Running an SSH client inside your Firefox web browser

I recently came across FireSSH, which is an SSH client that runs inside Firefox. The FireSSH plug-in allows you to create an SSH connection to a remote host using just a web browser, and I can see all kinds of uses for this! The plug-in is written entirely in javascript, and uses a couple of features that require Firefox 4 (Firefox 4 rocks, so upgrading to it should be a no brainer). To access the plug-in, you will first need to surf over to the mozilla plug-in site and install it using your choice of installation options. Once installed, you can run FireSSH by opening Firefox and running Tools->FireSSH. This will present the following screen:


Once you fill in the connection attributes you will we logged in and presented with an interactive SSH window similar to this:


FireSSH also supports public-key authentication, so you don’t need to rely on passwords to get into your hosts. This is a killer app, and I LOVE Firefox 4. It loads quickly, it’s super fast and the UI layout rocks. Niiiice!

Firefox HTTP header plugin

If you are periodically tasked with debugging web applications, you may have heard of the Firefox HTTP Live Headers plug-in. This plug-in is useful for displaying HTTP request and response headers, and allows regular expressions to be used to control which pages and content are retrieved. I can’t figure out if I like this plug-in or the greasemonkey plug-in better. Choices Choices!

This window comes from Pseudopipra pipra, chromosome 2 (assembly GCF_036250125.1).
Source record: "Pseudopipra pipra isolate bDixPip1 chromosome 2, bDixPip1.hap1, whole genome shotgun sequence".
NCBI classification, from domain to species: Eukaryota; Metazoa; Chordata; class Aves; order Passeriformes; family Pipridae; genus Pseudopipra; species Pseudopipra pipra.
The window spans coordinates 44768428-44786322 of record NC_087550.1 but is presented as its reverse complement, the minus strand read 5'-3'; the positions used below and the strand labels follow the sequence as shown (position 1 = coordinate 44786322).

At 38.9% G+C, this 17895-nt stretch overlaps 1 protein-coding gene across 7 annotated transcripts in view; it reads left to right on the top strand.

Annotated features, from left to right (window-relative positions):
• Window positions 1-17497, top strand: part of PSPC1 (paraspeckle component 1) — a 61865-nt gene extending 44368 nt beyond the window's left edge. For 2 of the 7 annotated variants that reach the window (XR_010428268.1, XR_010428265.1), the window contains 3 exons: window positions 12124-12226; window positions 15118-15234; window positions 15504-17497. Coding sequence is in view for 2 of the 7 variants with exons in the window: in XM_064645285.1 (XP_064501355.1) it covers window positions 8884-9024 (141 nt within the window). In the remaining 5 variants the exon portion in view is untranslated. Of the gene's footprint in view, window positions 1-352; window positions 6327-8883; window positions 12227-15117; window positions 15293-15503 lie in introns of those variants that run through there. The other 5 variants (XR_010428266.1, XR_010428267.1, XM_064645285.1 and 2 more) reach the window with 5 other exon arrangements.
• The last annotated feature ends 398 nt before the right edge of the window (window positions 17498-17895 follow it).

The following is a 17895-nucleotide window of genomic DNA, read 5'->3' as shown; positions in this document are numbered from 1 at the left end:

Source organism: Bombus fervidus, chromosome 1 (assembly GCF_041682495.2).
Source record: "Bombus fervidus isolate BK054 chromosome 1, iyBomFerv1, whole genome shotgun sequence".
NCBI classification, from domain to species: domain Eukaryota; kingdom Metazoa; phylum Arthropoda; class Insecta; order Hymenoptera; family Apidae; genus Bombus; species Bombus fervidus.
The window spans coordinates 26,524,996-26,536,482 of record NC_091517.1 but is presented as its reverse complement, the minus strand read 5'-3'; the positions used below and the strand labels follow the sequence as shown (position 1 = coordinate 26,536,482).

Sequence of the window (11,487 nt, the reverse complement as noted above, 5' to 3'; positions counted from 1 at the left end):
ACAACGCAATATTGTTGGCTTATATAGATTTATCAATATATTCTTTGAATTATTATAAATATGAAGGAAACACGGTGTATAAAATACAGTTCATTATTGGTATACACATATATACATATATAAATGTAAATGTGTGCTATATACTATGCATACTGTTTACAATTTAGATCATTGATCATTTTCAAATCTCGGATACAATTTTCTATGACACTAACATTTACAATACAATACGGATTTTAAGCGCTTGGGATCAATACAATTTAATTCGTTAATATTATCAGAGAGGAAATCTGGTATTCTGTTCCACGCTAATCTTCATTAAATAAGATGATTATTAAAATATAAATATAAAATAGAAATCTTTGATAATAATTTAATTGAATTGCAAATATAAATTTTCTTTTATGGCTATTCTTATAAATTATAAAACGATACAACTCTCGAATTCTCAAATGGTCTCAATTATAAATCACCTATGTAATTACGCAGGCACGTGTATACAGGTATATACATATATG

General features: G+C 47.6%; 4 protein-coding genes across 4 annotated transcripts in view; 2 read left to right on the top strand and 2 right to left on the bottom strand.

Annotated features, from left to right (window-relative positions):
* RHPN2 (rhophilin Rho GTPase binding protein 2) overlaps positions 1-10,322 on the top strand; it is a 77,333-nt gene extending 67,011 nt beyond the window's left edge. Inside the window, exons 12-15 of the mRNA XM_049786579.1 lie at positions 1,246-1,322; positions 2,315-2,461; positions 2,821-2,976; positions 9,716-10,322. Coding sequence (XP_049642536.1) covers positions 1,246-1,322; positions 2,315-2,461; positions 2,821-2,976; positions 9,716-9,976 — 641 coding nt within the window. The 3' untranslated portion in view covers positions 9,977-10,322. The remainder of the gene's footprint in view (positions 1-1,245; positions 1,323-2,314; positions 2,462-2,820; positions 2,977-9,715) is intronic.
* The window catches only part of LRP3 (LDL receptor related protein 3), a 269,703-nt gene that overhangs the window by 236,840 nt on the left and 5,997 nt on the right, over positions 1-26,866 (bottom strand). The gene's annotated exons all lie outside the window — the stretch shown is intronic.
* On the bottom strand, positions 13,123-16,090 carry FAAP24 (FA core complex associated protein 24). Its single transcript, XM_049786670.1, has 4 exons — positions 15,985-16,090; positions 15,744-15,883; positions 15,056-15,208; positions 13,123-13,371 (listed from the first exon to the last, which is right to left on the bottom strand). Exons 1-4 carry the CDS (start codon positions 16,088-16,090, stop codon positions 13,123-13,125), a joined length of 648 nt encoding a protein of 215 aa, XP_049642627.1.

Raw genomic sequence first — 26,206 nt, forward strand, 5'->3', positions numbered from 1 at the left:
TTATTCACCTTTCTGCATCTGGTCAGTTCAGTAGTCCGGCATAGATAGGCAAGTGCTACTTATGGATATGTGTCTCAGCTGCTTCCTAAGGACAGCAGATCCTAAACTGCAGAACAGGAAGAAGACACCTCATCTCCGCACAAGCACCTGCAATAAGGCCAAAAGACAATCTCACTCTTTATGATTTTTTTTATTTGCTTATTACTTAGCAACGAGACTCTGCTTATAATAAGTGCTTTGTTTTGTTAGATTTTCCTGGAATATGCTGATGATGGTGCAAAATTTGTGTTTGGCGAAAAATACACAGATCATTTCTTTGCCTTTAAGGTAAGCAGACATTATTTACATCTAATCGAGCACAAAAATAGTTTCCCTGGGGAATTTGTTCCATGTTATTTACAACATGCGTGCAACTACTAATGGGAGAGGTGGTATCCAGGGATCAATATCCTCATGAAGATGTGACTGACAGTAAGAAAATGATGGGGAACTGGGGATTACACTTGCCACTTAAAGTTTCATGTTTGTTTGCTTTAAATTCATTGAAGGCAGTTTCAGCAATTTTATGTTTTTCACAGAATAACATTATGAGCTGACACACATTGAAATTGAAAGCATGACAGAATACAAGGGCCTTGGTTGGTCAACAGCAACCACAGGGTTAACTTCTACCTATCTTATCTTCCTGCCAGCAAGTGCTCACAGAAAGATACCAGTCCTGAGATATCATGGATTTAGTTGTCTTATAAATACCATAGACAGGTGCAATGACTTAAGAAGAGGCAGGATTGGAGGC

Speeding up firefox

As a UNIX and network guy, I try to optimize systems and networks to deliver the most bang for the buck. I recently came across the following post on the Mozilla Zine web forums:

This link covers several tunables for Firefox, several of which can significantly speedup page load times (especially when you have a tabbed list of news sites):

network.http.max-connections: This value controls the maximum number of outbound TCP connections. network.http.max-connections accepts an integer value and defaults to 24.

network.http.max-connections-per-server: This value controls the number of concurrent requests to a single site. For sites that contains hundreds of URIs in a single page, this should speedup page load times (barring the remote site isn’t rate limiting inbound connections). network.http.max-connections-per-server accepts an integer value and defaults to 8.

network.http.max-persistent-connections-per-server && network.http.max-persistent-connections-per-proxy: These values control the number of persistent HTTP connections that can be maintainted to a website. Both parameters accept integer values and default to 2 and 4.

network.http.pipelining && network.http.proxy.pipelining: These values control the HTTP 1.1 pipelining feature, which allows multiple HTTP requests to be requested at connection setup. Both parameters accept boolean “true”/”false” values and default to “false.”

network.http.pipelining.maxrequests: This value controls the number of requests that will be issued at connection setup. network.http.pipelining.maxrequests accepts an integer value and defaults to 4.

You can tweak these settings by typing “about:config” into the Firefox navigation toolbar, or by directly editing the user.js preferences file. I picked my current values by adjusting the current values, clearing the cache, and calculating the time it took Firefox to load 50 tabs. I was able to cut 14 seconds off my news site load time by doubling, and sometimes tripling the default values :)